Wireless smart bandage provides new insights on healing chronic wounds
Some wounds just won't heal. Infections, diseases like diabetes, and suppressed immune systems often stack up to slow healing. Chronic wounds can last months and lead to anxiety and depression. In the worst cases, they are life threatening. Cost of treatment has soared to $25 billion each year.
So far, however, solutions for treating chronic wounds have been few and far between, but researchers at Stanford University now report that they have developed a wireless smart bandage that has shown promise in speeding up tissue repair by monitoring the wound healing process and treating the wound simultaneously.
The researchers say in a paper published November 24th in Nature Biotechnology that their device promotes faster closure of wounds, increases new blood flow to injured tissue, and enhances skin recovery by significantly reducing scar formation.
The smart bandage is composed of wireless circuitry that uses impedance/temperature sensors to monitor the progression of wound healing. If the wound is less healed or an infection is detected, the sensors inform a central processing unit to apply more electrical stimulation across the wound bed to accelerate tissue closure and reduce infection. The researchers were able to track the sensor data in real time on a smart phone, all without the need for wires.
The electronic layer, including a microcontroller unit (MCU), radio antenna, memory, electrical stimulator, biosensors, and other components, is just 100 microns thick—about the thickness of a single coat of latex paint.
All that circuitry rides atop a cleverly engineered hydrogel—a rubbery, skin-like polymer—that is integrated to both deliver healing electrical stimulation to the injured tissue and collect real-time biosensor data.
The polymer in the hydrogel is carefully designed to adhere securely to the wound surface when needed, yet to pull away cleanly and gently without harm to the wound when warmed to just a few degrees above body temperature (40°C/104°F).
"In sealing the wound, the smart bandage protects as it heals," says Yuanwen Jiang, co-first author of the study and a post-doctoral scholar in the lab of Zhenan Bao, the K.K. Lee Professor in Chemical Engineering in the Stanford School of Engineering. "But it is not a passive tool. It is an active healing device that could transform the standard of care in the treatment of chronic wounds."
Electrical stimulation, also known as galvanotaxis, has been previously reported to accelerate the migration of keratinocytes to the wound site, limit bacterial infections and prevent the development of biofilms on wound surfaces, to proactively promote tissue growth and help with tissue repair. The researchers were able to take this well-studied technology and integrate it with real-time biosensor data to provide a novel automated treatment modality that is informed by biosensors.
The smart bandage's biosensing capabilities monitor biophysical changes in the local environment, providing a real-time, rapid, robust, and extremely accurate way to measure wound condition. Technically speaking, the smart bandage senses conductivity and temperature changes in the skin as the wound heals—electrical impedance increases as wounds heal and local temperatures decline as inflammation subsides.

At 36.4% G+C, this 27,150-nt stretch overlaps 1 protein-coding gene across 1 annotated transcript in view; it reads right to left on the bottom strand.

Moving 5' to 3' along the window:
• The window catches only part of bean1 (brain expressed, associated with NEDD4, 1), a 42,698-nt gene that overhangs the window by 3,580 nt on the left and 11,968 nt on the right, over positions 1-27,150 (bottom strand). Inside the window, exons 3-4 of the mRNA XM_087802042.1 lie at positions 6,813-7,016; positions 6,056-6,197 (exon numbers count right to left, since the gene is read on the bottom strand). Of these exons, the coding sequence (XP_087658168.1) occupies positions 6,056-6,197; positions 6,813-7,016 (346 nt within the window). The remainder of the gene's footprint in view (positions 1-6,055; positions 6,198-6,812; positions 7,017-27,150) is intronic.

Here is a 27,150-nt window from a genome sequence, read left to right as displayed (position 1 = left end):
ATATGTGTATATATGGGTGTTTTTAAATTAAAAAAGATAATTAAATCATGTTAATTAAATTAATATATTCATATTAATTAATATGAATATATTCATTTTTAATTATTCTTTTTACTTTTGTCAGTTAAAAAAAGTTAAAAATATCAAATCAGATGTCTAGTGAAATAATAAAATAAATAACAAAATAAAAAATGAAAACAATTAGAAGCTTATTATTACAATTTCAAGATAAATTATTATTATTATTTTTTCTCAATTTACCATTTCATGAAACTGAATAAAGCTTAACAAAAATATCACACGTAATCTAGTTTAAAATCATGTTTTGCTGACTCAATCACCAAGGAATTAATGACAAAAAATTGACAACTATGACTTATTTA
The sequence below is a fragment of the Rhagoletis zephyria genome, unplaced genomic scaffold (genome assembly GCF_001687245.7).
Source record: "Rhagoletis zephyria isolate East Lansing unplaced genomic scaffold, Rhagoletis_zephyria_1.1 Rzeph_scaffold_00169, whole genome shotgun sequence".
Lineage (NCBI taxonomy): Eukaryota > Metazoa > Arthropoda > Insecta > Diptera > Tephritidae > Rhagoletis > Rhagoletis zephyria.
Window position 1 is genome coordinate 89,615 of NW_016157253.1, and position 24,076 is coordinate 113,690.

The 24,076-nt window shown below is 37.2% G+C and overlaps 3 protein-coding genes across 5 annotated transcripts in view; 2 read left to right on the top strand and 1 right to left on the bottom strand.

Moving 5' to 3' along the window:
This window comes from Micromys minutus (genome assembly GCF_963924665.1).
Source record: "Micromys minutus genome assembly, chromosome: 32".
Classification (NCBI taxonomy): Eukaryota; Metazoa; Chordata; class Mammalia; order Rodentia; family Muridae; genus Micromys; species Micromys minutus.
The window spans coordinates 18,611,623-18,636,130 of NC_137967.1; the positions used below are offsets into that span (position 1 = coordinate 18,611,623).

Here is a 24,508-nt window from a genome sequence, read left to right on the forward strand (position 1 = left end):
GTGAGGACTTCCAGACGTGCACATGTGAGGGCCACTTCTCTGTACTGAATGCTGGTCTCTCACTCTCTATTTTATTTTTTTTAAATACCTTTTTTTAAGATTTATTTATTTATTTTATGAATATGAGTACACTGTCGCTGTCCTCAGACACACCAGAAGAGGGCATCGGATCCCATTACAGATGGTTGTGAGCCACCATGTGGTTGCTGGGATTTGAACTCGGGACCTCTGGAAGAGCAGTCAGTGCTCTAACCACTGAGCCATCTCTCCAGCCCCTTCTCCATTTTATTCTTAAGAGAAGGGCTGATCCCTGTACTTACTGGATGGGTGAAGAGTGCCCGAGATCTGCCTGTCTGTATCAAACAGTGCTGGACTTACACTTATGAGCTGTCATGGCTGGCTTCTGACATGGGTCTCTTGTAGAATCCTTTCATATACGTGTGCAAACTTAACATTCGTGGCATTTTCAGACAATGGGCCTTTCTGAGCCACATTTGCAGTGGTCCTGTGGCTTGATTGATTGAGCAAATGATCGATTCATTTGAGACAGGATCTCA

"With stimulation and sensing in one device, the smart bandage speeds healing, but it also keeps track as the wound is improving," says Artem Trotsyuk, likewise a co-first author of the study who completed his graduate work in the lab of Geoffrey Gurtner, MD, formerly the Johnson & Johnson Distinguished Professor of Surgery (Emeritus) in the Stanford School of Medicine, and currently the Chair of the Department of Surgery and Professor of Biomedical Engineering at the University of Arizona in Tucson.
"We think it represents a new modality that will enable new biological discovery and the exploration of previously difficult-to-test hypotheses on the human healing process."
Welcome results, new directions
The researchers took their study a step further, venturing to understand why and how electrical stimulation heals the wound faster. They now believe that electrical stimulation promotes the activation of pro-regenerative genes such as Selenop, an anti-inflammatory gene that has been found to help with pathogen clearance and wound repair, and Apoe, which has been shown to increase muscle and soft tissue growth.
Likewise, electrical stimulation increased the amount of white blood cell populations, namely monocytes and macrophages, through the recruitment of greater amounts of M2 anti-inflammatory macrophages, which have been previously reported as pro-regenerative and playing a key role in the extracellular matrix formation that is required during the proliferative phases of wound healing.
The researchers caution that the smart bandage is, as yet, a proof of concept, albeit a promising one. Many challenges remain, however. These include increasing the size of the device to human scale, reducing cost, and solving long-term data storage issues—all necessary to scale up to mass production should need and opportunity arise.
Likewise, there are potentially new sensors not currently integrated that might be added, such as those that measure metabolites, biomarkers, and pH. And there are some potential roadblocks to clinical use, such as hydrogel rejection, in which the skin may react to the device and create a bad gel-to-skin combination, or biofouling of the sensors, which can cause irritation.